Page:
Wednesday, 12 August 2015

My Guest Interview at Love Romance Cafe

Whenever I am interviewed online, I look at the webpage and think: Is that really me.

 Today my latest interview with Love Romance Café is at:-

 Wow! My thanks to Ally and any of you who visit it.


Tuesday, 11 August 2015

Blood Test and an Apricot Tree

Mixed day today. The worst thing was a blood test. My veins object to parting with blood so my doctor uses a butterfly needle which was invented for premature babies. Afterwards I had a decaffeinated latte with my daughter before going to Homebase. The local branch is closing down so everything is on sale. I treated myself to a self-fertile apricot tree which will take 2 years to fruit. Pleased with the bargain I lunched with friends, had a natter and then went to the library. I put my feet up in the afternoon and am now child minding my daughters' children. The youngest, my five year-old granddaughter is playing on the wee with a loud running commentary and her brothers are playing on the wi fi. Mind you, their mother limits the amount of time they may spend on these devices. On reflection not a bad day in spite of the dreaded blood test before which I wrote my self-imposed number of words.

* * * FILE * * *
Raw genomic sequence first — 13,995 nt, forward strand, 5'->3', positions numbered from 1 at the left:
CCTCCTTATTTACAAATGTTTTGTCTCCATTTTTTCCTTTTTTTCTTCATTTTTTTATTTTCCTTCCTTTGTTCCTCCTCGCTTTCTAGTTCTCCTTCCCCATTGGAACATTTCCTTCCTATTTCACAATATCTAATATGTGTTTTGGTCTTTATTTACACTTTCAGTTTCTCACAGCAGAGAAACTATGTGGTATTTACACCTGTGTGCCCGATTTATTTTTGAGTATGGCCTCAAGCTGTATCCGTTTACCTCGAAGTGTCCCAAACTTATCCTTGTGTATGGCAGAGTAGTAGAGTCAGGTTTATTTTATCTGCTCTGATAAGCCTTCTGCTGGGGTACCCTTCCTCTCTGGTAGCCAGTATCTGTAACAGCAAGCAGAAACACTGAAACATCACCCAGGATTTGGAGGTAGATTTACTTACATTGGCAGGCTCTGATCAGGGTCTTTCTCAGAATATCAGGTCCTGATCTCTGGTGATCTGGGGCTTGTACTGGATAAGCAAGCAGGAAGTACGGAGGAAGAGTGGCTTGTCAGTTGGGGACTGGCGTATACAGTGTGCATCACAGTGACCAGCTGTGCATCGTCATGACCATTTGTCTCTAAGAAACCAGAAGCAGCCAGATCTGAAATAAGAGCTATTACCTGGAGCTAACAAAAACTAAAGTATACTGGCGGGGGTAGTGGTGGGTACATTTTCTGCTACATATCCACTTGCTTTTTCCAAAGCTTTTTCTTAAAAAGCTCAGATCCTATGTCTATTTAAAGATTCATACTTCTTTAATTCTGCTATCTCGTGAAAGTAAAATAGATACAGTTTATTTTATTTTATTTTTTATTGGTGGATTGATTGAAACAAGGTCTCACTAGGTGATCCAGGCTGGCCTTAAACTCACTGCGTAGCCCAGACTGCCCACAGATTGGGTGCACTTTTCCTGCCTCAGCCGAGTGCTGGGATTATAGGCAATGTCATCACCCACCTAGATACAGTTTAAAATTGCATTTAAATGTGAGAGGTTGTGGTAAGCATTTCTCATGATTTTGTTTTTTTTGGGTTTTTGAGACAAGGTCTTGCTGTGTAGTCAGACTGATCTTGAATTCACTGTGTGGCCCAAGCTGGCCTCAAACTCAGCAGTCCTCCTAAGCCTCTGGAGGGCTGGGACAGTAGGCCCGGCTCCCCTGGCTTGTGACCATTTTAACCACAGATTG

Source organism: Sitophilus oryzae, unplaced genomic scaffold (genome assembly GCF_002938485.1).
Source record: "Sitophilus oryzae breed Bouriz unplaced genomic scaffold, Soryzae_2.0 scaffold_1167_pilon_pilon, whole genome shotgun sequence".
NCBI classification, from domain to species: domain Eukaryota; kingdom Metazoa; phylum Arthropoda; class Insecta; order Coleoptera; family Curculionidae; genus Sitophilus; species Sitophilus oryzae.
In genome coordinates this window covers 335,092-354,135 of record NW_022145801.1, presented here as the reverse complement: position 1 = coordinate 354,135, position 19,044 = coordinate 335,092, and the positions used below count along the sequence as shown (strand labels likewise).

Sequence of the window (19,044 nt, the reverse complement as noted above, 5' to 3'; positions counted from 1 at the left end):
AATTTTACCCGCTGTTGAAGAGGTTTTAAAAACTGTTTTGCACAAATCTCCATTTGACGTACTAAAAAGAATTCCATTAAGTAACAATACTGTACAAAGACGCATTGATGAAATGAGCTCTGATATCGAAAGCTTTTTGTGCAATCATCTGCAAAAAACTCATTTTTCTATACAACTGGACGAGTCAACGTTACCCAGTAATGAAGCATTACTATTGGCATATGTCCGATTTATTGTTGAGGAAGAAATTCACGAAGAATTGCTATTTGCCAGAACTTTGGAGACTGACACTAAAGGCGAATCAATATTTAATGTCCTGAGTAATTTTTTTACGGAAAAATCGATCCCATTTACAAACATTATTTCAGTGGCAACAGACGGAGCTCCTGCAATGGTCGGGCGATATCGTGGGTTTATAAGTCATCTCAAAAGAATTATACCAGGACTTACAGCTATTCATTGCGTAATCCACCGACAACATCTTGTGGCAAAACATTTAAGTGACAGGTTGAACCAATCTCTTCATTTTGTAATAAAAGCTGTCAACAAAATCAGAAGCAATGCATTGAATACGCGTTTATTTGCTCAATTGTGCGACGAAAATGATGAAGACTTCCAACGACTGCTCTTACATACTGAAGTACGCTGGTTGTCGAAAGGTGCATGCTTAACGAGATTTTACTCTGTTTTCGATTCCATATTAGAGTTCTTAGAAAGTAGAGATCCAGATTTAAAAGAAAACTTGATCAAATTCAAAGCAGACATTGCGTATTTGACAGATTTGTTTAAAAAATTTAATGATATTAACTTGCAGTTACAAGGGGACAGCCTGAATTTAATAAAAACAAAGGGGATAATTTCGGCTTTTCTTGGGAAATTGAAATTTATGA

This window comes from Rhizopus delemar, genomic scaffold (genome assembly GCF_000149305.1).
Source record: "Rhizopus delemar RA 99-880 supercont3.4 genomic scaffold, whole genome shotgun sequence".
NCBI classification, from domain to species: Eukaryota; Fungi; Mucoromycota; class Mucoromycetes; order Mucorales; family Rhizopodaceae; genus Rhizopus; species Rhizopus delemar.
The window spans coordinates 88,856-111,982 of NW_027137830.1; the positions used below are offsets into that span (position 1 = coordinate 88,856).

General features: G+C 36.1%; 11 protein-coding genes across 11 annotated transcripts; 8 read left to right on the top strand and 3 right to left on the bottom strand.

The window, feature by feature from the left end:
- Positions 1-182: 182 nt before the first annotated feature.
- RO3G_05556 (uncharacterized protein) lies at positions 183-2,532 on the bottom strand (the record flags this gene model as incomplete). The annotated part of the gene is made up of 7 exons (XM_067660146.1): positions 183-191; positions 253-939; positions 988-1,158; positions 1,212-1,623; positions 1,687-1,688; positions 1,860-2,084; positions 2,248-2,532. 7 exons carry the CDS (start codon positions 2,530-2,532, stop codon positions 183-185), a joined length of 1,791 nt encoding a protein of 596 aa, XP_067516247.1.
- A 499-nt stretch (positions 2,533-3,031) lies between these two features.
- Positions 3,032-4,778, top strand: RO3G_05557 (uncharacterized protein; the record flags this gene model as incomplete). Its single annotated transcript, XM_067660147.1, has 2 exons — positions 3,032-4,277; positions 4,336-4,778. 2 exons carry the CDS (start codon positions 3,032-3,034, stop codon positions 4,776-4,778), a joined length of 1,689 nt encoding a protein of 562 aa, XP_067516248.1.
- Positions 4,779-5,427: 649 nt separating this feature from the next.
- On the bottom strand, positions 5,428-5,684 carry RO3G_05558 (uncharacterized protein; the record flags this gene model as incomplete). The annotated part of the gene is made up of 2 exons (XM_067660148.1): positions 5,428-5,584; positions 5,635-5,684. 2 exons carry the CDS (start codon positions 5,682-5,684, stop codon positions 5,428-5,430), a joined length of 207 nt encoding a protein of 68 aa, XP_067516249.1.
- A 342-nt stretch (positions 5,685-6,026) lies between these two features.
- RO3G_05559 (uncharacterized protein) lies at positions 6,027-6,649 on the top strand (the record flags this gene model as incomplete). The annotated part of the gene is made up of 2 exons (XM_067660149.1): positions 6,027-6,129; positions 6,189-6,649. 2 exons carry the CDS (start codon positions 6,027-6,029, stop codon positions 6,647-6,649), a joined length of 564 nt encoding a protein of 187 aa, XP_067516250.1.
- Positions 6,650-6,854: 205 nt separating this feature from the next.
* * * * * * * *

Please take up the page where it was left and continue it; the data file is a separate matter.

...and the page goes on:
Monday, 10 August 2015

A Novelist's Plan for Today